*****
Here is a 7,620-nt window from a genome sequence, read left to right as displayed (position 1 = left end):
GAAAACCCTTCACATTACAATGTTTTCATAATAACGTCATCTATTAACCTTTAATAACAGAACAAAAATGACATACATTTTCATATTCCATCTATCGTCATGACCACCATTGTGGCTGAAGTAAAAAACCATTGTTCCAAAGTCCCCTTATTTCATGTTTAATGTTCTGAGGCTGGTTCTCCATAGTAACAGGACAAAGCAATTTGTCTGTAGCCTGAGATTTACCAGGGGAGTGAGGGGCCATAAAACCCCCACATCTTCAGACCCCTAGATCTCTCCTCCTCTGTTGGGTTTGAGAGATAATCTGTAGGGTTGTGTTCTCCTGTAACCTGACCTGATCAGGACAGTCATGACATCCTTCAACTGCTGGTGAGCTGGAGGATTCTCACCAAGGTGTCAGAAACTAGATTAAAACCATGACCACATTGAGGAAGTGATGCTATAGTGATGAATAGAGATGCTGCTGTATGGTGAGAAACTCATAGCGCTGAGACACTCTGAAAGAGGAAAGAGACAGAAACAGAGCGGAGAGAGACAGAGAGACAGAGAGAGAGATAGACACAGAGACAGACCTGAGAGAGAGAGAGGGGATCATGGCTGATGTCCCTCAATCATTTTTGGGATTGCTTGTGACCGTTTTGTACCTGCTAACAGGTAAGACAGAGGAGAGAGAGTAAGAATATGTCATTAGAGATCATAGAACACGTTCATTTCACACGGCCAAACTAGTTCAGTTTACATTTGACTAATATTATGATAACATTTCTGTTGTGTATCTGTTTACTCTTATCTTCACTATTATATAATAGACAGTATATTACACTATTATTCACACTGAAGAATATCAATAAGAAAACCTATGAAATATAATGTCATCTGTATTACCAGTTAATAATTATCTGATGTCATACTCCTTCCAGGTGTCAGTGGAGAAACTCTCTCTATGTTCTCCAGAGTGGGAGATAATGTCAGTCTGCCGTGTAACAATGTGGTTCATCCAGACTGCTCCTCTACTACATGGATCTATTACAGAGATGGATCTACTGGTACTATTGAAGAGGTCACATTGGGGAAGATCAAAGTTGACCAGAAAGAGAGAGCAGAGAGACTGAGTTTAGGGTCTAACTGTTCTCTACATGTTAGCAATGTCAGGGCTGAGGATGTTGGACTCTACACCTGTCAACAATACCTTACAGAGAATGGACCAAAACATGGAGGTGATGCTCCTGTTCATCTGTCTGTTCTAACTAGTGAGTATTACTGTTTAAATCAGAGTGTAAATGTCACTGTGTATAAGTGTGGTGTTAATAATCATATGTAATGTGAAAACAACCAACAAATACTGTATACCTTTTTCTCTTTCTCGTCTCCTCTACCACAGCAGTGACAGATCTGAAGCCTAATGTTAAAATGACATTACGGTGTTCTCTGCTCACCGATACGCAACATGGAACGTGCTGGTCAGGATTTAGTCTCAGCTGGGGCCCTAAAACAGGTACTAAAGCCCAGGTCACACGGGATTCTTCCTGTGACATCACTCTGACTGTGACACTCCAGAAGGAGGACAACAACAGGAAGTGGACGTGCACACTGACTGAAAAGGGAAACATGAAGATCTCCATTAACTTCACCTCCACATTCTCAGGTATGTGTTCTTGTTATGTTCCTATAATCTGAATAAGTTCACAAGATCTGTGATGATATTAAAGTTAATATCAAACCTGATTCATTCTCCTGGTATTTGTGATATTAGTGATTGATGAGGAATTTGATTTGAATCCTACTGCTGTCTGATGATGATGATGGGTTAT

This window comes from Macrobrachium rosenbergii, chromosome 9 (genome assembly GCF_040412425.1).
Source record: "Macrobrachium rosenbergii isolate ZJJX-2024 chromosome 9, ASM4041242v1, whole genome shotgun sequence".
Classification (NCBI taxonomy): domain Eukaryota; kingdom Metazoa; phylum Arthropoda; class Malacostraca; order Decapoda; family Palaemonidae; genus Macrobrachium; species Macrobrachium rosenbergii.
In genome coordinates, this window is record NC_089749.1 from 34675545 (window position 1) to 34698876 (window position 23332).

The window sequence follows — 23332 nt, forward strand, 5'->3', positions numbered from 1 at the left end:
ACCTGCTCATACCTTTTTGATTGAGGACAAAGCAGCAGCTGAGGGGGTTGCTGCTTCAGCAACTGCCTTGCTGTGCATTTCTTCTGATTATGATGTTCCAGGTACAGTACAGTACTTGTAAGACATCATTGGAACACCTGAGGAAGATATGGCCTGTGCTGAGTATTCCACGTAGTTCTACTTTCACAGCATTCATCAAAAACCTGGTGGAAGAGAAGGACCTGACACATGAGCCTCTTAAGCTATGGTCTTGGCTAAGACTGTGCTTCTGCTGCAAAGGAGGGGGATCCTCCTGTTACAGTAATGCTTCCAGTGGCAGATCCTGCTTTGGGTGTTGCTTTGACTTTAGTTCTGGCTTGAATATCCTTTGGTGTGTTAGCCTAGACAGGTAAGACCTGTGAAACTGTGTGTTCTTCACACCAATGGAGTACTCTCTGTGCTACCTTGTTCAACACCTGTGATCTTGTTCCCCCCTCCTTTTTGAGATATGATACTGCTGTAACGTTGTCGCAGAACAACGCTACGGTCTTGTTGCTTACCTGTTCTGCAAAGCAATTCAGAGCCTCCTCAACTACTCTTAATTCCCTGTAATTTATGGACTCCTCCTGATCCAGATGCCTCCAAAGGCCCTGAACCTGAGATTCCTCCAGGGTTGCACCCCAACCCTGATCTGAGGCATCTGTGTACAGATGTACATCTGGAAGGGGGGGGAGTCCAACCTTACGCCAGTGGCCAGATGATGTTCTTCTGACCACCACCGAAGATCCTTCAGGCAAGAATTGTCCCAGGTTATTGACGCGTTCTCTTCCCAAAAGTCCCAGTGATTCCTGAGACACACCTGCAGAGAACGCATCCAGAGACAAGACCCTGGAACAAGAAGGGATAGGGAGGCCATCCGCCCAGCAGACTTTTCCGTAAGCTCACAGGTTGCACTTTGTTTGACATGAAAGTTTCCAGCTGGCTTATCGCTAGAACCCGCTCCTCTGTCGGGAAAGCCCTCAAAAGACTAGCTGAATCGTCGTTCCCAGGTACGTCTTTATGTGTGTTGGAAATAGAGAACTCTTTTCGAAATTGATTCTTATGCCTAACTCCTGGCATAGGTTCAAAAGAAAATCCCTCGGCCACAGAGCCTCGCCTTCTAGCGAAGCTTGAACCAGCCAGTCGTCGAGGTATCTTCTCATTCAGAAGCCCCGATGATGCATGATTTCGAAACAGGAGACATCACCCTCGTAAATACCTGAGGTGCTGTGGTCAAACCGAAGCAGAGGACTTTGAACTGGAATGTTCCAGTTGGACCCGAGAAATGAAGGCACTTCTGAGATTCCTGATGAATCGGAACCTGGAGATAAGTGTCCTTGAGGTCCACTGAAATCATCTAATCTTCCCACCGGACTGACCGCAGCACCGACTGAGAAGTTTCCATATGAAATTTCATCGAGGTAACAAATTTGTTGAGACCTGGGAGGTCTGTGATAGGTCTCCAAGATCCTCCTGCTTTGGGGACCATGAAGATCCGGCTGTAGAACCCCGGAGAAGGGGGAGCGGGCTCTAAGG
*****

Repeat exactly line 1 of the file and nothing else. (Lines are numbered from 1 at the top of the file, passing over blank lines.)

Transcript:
Here is a 7,620-nt window from a genome sequence, read left to right as displayed (position 1 = left end):